This is the last installment of my Commuter and Dad Bag Test. I have had the chance to examine and test numerous bags from a number of brands spanning a variety of styles. From nylon messenger bags built for urban transport to a classic leather mailbag ready to handle a lifetime of aging.
I have also gained an appreciation for the many companies out there looking for the next big thing in transporting your stuff with style and function. One bag had so many pockets, flaps and zippers that I almost needed an instruction book to remember where I put my house key. Another had no outside pockets at all, not one; so every time I needed to access my metro card, up came the giant flap and a panicked search would ensue. That one didn’t last long.
Perhaps because of all the impressive advancements in the bag market, I also have a much greater appreciation for the basics. The J. Peterman Counterfeit Mail Bag is an excellent example of what I consider mastery of common sense. It is simple, sturdy, beautiful and totally functional. Is it perfect for all your needs? Probably not, but that’s not the point. Every time I carry it, I get at least one compliment before I even reach the office.
The last bag I tested was another simple and timeless design by Manhattan Portage, one of the original messenger bag companies. The Waxed Vintage Messenger Bag (model #1605V-WP, $60.00) sounds slightly intimidating, but it’s really a wonderful bag that has real personality outside of its functional role.
The company itself can be described the same way. When it was founded in 1983, Manhattan Portage had a simple philosophy, “a bag for everyone.” 25 years later it still holds true. Across the globe, from Boston to Osaka, Manhattan Portage’s line of bags are indeed everywhere and carried by everyone. I even saw one on a barge trip in Provence, France.
As a company, Manhattan Portage remains loyal to its New York roots. Because their designs are functional and straightforward, the bags always seem to be in style – no mean feat in a city that’s constantly in search of something new and different.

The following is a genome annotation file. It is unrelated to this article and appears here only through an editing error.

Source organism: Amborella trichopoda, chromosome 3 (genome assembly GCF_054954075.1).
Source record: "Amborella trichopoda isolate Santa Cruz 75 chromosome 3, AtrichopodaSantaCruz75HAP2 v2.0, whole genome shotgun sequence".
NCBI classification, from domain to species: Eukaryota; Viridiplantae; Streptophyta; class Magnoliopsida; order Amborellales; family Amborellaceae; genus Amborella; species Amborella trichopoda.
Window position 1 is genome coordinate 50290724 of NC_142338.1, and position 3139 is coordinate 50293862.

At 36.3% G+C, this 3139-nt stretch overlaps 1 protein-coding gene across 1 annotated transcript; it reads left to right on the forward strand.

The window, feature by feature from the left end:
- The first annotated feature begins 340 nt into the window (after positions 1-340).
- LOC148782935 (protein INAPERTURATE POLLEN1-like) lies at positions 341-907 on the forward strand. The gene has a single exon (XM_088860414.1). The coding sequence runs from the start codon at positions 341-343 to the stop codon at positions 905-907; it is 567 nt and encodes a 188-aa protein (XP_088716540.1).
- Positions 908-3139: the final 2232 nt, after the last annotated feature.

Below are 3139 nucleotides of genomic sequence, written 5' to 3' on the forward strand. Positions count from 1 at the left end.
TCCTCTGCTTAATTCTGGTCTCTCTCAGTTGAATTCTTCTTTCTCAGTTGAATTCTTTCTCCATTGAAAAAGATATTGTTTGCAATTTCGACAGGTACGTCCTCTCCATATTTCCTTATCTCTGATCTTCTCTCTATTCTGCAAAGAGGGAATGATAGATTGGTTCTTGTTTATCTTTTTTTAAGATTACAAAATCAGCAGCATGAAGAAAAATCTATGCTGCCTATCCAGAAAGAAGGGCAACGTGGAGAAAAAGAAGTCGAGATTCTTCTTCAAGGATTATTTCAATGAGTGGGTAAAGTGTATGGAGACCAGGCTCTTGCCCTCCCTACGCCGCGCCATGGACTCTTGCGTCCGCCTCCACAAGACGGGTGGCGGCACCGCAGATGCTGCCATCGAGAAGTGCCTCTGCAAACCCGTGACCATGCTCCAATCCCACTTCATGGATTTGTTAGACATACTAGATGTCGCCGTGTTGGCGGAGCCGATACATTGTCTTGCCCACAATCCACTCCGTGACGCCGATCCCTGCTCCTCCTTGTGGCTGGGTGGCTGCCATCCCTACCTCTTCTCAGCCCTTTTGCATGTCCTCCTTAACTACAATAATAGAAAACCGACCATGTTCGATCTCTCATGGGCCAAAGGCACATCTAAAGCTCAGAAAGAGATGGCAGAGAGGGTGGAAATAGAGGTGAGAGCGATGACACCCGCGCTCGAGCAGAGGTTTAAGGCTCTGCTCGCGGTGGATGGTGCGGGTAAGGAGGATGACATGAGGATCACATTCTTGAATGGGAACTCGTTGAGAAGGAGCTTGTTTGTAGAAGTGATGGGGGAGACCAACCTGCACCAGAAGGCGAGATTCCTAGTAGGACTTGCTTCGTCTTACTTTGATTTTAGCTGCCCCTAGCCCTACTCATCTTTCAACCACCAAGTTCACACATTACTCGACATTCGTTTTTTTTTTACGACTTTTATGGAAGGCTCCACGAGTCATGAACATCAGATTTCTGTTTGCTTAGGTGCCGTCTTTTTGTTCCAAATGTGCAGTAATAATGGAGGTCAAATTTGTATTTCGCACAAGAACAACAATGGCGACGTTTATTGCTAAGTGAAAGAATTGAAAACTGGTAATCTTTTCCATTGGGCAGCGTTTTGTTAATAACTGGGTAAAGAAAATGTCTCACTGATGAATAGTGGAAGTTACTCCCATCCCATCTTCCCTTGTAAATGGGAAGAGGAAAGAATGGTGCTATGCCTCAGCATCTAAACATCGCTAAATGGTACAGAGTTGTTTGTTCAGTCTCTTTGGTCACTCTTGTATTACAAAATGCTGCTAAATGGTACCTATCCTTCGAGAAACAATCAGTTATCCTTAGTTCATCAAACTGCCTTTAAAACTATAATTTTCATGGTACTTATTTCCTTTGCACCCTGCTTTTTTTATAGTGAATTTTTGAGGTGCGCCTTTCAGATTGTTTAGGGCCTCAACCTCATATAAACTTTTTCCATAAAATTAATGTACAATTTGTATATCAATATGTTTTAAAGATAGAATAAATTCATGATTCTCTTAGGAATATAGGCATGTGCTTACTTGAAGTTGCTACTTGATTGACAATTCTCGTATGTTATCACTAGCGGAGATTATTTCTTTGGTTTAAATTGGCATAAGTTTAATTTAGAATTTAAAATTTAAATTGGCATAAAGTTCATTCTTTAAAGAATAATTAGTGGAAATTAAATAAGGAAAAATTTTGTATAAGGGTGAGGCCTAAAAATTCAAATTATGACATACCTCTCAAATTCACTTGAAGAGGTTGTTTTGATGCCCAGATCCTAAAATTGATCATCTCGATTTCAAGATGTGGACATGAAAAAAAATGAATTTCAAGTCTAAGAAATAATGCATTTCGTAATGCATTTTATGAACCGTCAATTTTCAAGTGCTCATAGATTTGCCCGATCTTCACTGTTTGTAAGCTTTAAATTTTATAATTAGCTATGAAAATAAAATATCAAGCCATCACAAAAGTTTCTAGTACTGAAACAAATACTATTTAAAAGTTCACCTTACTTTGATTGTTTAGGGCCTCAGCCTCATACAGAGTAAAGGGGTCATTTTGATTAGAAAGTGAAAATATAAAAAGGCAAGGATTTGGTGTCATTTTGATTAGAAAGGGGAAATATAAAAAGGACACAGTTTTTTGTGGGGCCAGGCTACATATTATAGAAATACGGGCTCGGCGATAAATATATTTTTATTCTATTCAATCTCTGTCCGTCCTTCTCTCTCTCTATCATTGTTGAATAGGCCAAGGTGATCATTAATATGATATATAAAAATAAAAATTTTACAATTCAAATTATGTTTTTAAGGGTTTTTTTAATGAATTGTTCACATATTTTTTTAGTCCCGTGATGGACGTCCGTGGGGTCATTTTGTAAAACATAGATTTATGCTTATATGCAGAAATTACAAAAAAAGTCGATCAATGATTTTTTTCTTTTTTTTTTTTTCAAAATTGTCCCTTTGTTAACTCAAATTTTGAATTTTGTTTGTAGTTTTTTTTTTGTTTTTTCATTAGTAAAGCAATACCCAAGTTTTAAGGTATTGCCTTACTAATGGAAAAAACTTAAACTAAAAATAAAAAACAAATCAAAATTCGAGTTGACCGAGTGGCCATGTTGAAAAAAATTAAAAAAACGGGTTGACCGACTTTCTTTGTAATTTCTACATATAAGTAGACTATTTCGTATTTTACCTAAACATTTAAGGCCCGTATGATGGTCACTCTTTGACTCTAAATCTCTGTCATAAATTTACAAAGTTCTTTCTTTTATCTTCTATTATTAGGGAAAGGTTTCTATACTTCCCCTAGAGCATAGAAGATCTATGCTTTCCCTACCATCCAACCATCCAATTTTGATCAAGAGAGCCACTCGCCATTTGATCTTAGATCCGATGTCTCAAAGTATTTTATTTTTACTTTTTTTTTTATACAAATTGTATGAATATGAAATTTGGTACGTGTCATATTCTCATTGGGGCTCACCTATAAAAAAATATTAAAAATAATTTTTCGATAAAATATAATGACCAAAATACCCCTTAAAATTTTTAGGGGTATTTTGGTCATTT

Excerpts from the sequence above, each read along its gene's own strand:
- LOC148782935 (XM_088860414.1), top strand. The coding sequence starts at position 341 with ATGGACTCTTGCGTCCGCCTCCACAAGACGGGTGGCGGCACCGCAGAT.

Manhattan Portage has been able to avoid becoming another fleeting fad and withstand the test of time because their bags do. In fact, a fascinating April 2007 Esquire story documents the survival and subsequent examination of the writer’s messenger bag after making it out of lower Manhattan on September 11, 2001. That’s one tough bag.
The one I tested, under far less strenuous conditions, is nonetheless a robust bag that will be around for a long time. Constructed of waxwear, it is a little heavier than similar nylon-based bags. What is gained though, a natural and durable material, is worth the difference.
The fabric used by Manhattan Portage is from Herbert Rice, one of the top makers of waxed fabrics. Waxwear, a trademarked product, is a cotton-based fabric impregnated with a paraffin formula derived from recipes from the turn of the last century. Proofed against inclement weather, it maintains the breathability of cotton. And, as anyone with an old Barbour jacket can tell you, it ages really well.
Smaller in appearance than I expected, this bag is deceivingly large and its single main compartment comfortably swallowed multiple books, pads and other weighty stuff. There is a small zippered pocket on the rear inside panel well sized for pens, keys and loose change. My bag is lined with a day-glo yellow that makes it easy to find most anything in there – no dark corners.
Closure is achieved by a wide Velcro strip that extends across the front of the bag. The flap’s underside is outfitted with two vertical mating strips that hold the flap snugly in place; easy to open and close. The strap is heavy duty Cordura and sizing is managed by a strong metal buckle.
Overall, this is one of the most useful messenger style bags I have tested. Its size and design are practical and the waxed navy blue material blends well with most outfits short of a suit. It’s definitely a keeper.